Friday, June 22, 2007

How the Rubber Industry's Agonizing Death
Spiral Tore at the Soul of One Akron Family

From the haunting, poetic memoir Gum-Dipped -- A Daughter Remembers Rubber Town, by Joyce Dyer, director of writing at Hiram college, and mother of Akron Beacon Journal columnist Bob Dyer:

'To me, Harvey Firestone was better than a lion or a soldier or even Lincoln himself. He was a king up there on the top of his hill, in the midst of meadow and forest with birds singing everywhere. It was Harvey who reigned where I was moving, who built our Tudor house, who cut our curved streets and bought fancy little streetlights that glowed into our bedroom windows, who loved my father and therefore must love me. Harvey was mine.'

Years later:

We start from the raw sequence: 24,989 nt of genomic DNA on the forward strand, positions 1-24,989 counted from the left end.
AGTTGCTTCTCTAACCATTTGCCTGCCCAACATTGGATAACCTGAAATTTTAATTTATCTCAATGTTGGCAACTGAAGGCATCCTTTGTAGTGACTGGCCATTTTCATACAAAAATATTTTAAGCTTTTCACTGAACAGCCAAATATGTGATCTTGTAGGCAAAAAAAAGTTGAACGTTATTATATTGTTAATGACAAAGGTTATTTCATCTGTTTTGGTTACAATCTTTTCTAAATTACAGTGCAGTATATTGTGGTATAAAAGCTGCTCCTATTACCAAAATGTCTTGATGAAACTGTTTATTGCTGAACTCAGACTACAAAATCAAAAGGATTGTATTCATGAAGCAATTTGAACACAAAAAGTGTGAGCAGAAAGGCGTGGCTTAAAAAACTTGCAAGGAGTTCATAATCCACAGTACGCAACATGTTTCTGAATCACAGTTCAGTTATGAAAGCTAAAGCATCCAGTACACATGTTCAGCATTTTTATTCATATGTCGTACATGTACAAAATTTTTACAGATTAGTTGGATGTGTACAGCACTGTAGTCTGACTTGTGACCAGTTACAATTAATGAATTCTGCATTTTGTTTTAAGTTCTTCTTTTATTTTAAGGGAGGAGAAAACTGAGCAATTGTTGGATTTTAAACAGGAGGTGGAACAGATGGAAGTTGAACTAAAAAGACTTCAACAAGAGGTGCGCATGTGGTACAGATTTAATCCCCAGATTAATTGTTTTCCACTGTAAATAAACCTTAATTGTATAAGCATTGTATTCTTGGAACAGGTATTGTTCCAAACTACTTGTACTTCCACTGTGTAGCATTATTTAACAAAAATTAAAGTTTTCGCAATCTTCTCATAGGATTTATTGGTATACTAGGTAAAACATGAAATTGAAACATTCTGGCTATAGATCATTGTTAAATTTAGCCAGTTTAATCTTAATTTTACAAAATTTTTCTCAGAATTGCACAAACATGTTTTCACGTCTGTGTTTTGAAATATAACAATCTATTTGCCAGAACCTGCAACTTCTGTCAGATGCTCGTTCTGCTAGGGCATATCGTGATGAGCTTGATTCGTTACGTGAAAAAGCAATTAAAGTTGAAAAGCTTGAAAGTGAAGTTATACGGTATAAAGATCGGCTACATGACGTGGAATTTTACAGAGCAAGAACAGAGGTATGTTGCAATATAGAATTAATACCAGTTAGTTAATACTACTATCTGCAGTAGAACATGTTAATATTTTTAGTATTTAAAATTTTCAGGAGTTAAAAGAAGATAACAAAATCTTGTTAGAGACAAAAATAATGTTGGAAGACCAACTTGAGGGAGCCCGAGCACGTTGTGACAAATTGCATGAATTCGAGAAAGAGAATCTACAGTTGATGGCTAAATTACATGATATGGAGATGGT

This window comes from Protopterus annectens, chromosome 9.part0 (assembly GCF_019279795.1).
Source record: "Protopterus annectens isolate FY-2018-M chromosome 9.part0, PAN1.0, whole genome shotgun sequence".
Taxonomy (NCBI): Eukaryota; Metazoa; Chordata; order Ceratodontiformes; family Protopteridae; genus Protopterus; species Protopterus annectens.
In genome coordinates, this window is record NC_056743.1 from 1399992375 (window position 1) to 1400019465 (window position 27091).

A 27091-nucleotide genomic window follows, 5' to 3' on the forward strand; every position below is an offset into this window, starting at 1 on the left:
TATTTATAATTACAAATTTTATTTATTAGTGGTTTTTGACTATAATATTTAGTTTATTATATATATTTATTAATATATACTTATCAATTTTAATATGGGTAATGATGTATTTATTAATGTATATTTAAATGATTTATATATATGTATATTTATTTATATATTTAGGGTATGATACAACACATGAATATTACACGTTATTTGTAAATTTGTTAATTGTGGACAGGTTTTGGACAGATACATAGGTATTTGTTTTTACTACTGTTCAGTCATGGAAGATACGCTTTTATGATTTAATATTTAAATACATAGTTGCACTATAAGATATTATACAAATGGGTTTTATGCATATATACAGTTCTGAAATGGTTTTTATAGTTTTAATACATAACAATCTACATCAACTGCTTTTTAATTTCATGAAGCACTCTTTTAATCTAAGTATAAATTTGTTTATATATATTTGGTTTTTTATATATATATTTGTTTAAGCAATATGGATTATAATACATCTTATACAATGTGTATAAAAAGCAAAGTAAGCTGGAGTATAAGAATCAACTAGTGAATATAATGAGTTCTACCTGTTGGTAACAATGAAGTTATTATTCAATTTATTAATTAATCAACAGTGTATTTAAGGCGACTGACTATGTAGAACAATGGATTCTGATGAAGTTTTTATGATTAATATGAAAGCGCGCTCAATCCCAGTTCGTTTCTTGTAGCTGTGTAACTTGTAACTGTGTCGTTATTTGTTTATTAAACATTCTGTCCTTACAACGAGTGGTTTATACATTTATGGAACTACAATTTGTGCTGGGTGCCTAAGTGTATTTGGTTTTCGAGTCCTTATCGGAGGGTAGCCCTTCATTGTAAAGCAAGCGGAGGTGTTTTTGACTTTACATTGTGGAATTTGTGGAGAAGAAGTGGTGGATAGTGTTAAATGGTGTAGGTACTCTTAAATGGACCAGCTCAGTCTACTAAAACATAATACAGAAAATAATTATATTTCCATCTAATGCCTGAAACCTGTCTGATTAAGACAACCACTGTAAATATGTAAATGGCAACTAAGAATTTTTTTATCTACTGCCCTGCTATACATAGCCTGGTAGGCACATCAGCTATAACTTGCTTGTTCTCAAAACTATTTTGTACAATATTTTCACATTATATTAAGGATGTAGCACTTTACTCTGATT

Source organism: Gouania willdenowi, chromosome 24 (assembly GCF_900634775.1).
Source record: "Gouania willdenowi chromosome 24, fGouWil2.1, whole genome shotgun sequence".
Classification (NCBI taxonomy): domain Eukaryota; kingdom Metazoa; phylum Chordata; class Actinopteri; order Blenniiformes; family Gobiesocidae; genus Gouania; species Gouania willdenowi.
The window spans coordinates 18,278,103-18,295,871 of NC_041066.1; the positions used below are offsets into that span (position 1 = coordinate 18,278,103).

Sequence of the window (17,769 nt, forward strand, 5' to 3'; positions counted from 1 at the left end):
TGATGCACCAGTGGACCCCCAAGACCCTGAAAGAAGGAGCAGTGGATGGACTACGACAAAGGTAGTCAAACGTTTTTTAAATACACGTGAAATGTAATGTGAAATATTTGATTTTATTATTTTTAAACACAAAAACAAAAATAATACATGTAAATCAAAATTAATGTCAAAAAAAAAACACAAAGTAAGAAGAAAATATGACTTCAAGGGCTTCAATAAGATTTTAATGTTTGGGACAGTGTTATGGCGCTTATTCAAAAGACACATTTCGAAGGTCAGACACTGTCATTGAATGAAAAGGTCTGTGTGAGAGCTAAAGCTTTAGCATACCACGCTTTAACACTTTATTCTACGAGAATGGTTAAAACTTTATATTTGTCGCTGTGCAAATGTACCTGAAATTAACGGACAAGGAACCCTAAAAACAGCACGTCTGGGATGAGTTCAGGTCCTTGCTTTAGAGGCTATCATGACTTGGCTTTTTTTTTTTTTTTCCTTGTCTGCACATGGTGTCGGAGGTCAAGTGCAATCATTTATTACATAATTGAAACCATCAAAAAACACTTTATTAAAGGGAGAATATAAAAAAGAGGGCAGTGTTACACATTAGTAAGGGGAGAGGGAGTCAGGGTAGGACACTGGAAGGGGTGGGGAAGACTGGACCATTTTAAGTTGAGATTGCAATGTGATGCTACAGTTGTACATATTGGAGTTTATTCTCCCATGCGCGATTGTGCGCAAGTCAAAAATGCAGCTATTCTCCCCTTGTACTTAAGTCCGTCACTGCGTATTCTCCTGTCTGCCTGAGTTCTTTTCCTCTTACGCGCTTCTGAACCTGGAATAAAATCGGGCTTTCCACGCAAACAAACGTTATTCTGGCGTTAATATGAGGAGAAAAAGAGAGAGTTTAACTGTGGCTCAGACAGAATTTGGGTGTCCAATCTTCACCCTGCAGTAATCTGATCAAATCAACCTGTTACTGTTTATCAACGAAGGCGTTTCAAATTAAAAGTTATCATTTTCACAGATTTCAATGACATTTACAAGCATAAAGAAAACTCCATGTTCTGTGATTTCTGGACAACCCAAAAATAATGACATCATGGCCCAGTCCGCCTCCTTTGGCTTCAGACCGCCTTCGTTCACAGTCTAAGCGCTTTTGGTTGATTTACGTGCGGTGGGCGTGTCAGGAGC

'Tom Coyne [her dad] refused to mention the name of his company for 15 years after the wrecking ball took his building down. We both read the Akron Beacon Journal every day, and knew a little bit about what was going on at Firestone, but we didn't talk about it the way we had before--each blip on the company screen a heartbeat in our own chests. Sometimes I'd see him shaking his head when he'd see a story about yet another Firestone factory being razed in Akron. His white hair would shoot in long strands toward his nose. What had happened to us, and to Xylos, would be repeated many times before the Firestone story was over. Plant 2 closed in 1978. A wrecking crew battled its steel and concrete for two years before the building finally fell, a winter sacrifice. I could tell the news about other closings upset my dad, because the burps started up for a few days each time it happened. He probably was thinking of all the men who would lose their jobs. Of the workers who would fill out unemployment forms, file for divorce, leave town, take out loans to go to barber school. A few really would commit suicide.'


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